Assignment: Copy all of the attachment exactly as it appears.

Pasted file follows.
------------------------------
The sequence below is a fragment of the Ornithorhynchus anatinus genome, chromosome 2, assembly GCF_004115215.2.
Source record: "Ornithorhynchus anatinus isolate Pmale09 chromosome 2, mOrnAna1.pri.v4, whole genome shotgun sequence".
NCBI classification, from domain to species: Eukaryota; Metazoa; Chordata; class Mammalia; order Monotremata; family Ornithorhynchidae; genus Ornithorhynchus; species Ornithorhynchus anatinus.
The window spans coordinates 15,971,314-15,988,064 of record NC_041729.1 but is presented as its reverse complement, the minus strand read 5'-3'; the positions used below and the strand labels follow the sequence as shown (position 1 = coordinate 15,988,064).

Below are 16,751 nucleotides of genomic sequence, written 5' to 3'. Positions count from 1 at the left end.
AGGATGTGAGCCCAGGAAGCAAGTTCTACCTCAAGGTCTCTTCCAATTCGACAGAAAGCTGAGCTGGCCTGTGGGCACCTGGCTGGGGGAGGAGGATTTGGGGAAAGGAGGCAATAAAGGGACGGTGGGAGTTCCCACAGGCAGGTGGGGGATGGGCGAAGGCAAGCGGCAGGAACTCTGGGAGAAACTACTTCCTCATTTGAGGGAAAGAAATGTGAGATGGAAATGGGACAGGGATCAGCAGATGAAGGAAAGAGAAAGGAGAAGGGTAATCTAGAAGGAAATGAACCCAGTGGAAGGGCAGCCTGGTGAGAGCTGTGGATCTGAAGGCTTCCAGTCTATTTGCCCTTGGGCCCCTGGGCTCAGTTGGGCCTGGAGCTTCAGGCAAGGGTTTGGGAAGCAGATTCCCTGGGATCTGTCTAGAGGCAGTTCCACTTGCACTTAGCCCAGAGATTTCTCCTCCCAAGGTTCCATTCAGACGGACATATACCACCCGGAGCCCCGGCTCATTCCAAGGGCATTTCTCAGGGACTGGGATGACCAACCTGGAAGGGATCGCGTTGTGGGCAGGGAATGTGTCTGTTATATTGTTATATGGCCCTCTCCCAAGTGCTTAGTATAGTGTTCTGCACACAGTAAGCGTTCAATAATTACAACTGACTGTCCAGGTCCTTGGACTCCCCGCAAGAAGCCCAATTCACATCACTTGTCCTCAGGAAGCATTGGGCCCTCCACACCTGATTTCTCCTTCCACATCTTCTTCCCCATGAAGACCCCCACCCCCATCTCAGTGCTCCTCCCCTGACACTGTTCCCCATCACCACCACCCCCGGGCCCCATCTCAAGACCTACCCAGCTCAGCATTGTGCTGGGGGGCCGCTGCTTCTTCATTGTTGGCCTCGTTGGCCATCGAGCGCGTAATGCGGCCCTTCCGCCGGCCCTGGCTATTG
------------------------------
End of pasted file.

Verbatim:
The sequence below is a fragment of the Ornithorhynchus anatinus genome, chromosome 2, assembly GCF_004115215.2.
Source record: "Ornithorhynchus anatinus isolate Pmale09 chromosome 2, mOrnAna1.pri.v4, whole genome shotgun sequence".
NCBI classification, from domain to species: Eukaryota; Metazoa; Chordata; class Mammalia; order Monotremata; family Ornithorhynchidae; genus Ornithorhynchus; species Ornithorhynchus anatinus.
The window spans coordinates 15,971,314-15,988,064 of record NC_041729.1 but is presented as its reverse complement, the minus strand read 5'-3'; the positions used below and the strand labels follow the sequence as shown (position 1 = coordinate 15,988,064).

Below are 16,751 nucleotides of genomic sequence, written 5' to 3'. Positions count from 1 at the left end.
AGGATGTGAGCCCAGGAAGCAAGTTCTACCTCAAGGTCTCTTCCAATTCGACAGAAAGCTGAGCTGGCCTGTGGGCACCTGGCTGGGGGAGGAGGATTTGGGGAAAGGAGGCAATAAAGGGACGGTGGGAGTTCCCACAGGCAGGTGGGGGATGGGCGAAGGCAAGCGGCAGGAACTCTGGGAGAAACTACTTCCTCATTTGAGGGAAAGAAATGTGAGATGGAAATGGGACAGGGATCAGCAGATGAAGGAAAGAGAAAGGAGAAGGGTAATCTAGAAGGAAATGAACCCAGTGGAAGGGCAGCCTGGTGAGAGCTGTGGATCTGAAGGCTTCCAGTCTATTTGCCCTTGGGCCCCTGGGCTCAGTTGGGCCTGGAGCTTCAGGCAAGGGTTTGGGAAGCAGATTCCCTGGGATCTGTCTAGAGGCAGTTCCACTTGCACTTAGCCCAGAGATTTCTCCTCCCAAGGTTCCATTCAGACGGACATATACCACCCGGAGCCCCGGCTCATTCCAAGGGCATTTCTCAGGGACTGGGATGACCAACCTGGAAGGGATCGCGTTGTGGGCAGGGAATGTGTCTGTTATATTGTTATATGGCCCTCTCCCAAGTGCTTAGTATAGTGTTCTGCACACAGTAAGCGTTCAATAATTACAACTGACTGTCCAGGTCCTTGGACTCCCCGCAAGAAGCCCAATTCACATCACTTGTCCTCAGGAAGCATTGGGCCCTCCACACCTGATTTCTCCTTCCACATCTTCTTCCCCATGAAGACCCCCACCCCCATCTCAGTGCTCCTCCCCTGACACTGTTCCCCATCACCACCACCCCCGGGCCCCATCTCAAGACCTACCCAGCTCAGCATTGTGCTGGGGGGCCGCTGCTTCTTCATTGTTGGCCTCGTTGGCCATCGAGCGCGTAATGCGGCCCTTCCGCCGGCCCTGGCTATTG